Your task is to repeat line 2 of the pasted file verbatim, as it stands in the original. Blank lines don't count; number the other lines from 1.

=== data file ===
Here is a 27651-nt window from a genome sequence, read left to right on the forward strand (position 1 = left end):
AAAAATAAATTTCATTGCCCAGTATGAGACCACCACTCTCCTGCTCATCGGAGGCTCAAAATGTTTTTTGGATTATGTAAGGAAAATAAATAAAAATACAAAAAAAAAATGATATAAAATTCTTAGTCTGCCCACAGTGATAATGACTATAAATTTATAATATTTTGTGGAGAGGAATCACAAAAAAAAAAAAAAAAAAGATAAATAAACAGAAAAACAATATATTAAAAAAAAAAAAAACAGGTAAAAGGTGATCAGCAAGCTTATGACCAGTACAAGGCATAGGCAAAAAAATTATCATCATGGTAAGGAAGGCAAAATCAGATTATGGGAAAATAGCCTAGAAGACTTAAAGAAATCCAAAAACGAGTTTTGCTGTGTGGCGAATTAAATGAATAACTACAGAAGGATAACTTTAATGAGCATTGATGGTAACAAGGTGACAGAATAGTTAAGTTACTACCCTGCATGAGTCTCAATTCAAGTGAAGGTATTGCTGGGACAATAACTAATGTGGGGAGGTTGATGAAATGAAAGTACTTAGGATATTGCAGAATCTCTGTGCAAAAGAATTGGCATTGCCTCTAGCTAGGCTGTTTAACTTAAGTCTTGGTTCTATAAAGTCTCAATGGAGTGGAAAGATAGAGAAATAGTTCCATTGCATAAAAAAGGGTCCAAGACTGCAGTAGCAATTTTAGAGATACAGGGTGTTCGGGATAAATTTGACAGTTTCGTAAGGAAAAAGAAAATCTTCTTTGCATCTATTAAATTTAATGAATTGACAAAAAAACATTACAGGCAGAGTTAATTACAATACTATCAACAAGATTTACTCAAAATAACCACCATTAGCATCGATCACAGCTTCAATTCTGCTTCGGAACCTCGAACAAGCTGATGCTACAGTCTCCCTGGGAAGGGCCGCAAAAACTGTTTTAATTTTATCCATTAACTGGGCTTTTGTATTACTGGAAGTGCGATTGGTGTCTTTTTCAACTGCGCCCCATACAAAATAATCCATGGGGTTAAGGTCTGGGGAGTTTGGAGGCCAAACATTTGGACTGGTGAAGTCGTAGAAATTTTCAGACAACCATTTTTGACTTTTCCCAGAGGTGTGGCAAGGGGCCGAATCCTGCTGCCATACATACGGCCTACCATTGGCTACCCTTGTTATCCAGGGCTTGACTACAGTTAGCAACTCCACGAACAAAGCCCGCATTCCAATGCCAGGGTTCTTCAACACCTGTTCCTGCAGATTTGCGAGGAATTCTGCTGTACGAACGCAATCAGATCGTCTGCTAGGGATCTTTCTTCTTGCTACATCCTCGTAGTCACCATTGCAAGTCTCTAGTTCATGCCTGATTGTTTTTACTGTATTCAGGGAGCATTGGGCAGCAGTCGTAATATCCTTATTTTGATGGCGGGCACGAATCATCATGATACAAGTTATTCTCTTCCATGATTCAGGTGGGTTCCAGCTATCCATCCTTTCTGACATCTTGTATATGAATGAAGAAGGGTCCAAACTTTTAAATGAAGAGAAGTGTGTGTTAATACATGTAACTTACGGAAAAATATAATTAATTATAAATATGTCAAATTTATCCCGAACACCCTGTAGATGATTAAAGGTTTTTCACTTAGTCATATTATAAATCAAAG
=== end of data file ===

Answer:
AAAAATAAATTTCATTGCCCAGTATGAGACCACCACTCTCCTGCTCATCGGAGGCTCAAAATGTTTTTTGGATTATGTAAGGAAAATAAATAAAAATACAAAAAAAAAATGATATAAAATTCTTAGTCTGCCCACAGTGATAATGACTATAAATTTATAATATTTTGTGGAGAGGAATCACAAAAAAAAAAAAAAAAAAGATAAATAAACAGAAAAACAATATATTAAAAAAAAAAAAAACAGGTAAAAGGTGATCAGCAAGCTTATGACCAGTACAAGGCATAGGCAAAAAAATTATCATCATGGTAAGGAAGGCAAAATCAGATTATGGGAAAATAGCCTAGAAGACTTAAAGAAATCCAAAAACGAGTTTTGCTGTGTGGCGAATTAAATGAATAACTACAGAAGGATAACTTTAATGAGCATTGATGGTAACAAGGTGACAGAATAGTTAAGTTACTACCCTGCATGAGTCTCAATTCAAGTGAAGGTATTGCTGGGACAATAACTAATGTGGGGAGGTTGATGAAATGAAAGTACTTAGGATATTGCAGAATCTCTGTGCAAAAGAATTGGCATTGCCTCTAGCTAGGCTGTTTAACTTAAGTCTTGGTTCTATAAAGTCTCAATGGAGTGGAAAGATAGAGAAATAGTTCCATTGCATAAAAAAGGGTCCAAGACTGCAGTAGCAATTTTAGAGATACAGGGTGTTCGGGATAAATTTGACAGTTTCGTAAGGAAAAAGAAAATCTTCTTTGCATCTATTAAATTTAATGAATTGACAAAAAAACATTACAGGCAGAGTTAATTACAATACTATCAACAAGATTTACTCAAAATAACCACCATTAGCATCGATCACAGCTTCAATTCTGCTTCGGAACCTCGAACAAGCTGATGCTACAGTCTCCCTGGGAAGGGCCGCAAAAACTGTTTTAATTTTATCCATTAACTGGGCTTTTGTATTACTGGAAGTGCGATTGGTGTCTTTTTCAACTGCGCCCCATACAAAATAATCCATGGGGTTAAGGTCTGGGGAGTTTGGAGGCCAAACATTTGGACTGGTGAAGTCGTAGAAATTTTCAGACAACCATTTTTGACTTTTCCCAGAGGTGTGGCAAGGGGCCGAATCCTGCTGCCATACATACGGCCTACCATTGGCTACCCTTGTTATCCAGGGCTTGACTACAGTTAGCAACTCCACGAACAAAGCCCGCATTCCAATGCCAGGGTTCTTCAACACCTGTTCCTGCAGATTTGCGAGGAATTCTGCTGTACGAACGCAATCAGATCGTCTGCTAGGGATCTTTCTTCTTGCTACATCCTCGTAGTCACCATTGCAAGTCTCTAGTTCATGCCTGATTGTTTTTACTGTATTCAGGGAGCATTGGGCAGCAGTCGTAATATCCTTATTTTGATGGCGGGCACGAATCATCATGATACAAGTTATTCTCTTCCATGATTCAGGTGGGTTCCAGCTATCCATCCTTTCTGACATCTTGTATATGAATGAAGAAGGGTCCAAACTTTTAAATGAAGAGAAGTGTGTGTTAATACATGTAACTTACGGAAAAATATAATTAATTATAAATATGTCAAATTTATCCCGAACACCCTGTAGATGATTAAAGGTTTTTCACTTAGTCATATTATAAATCAAAG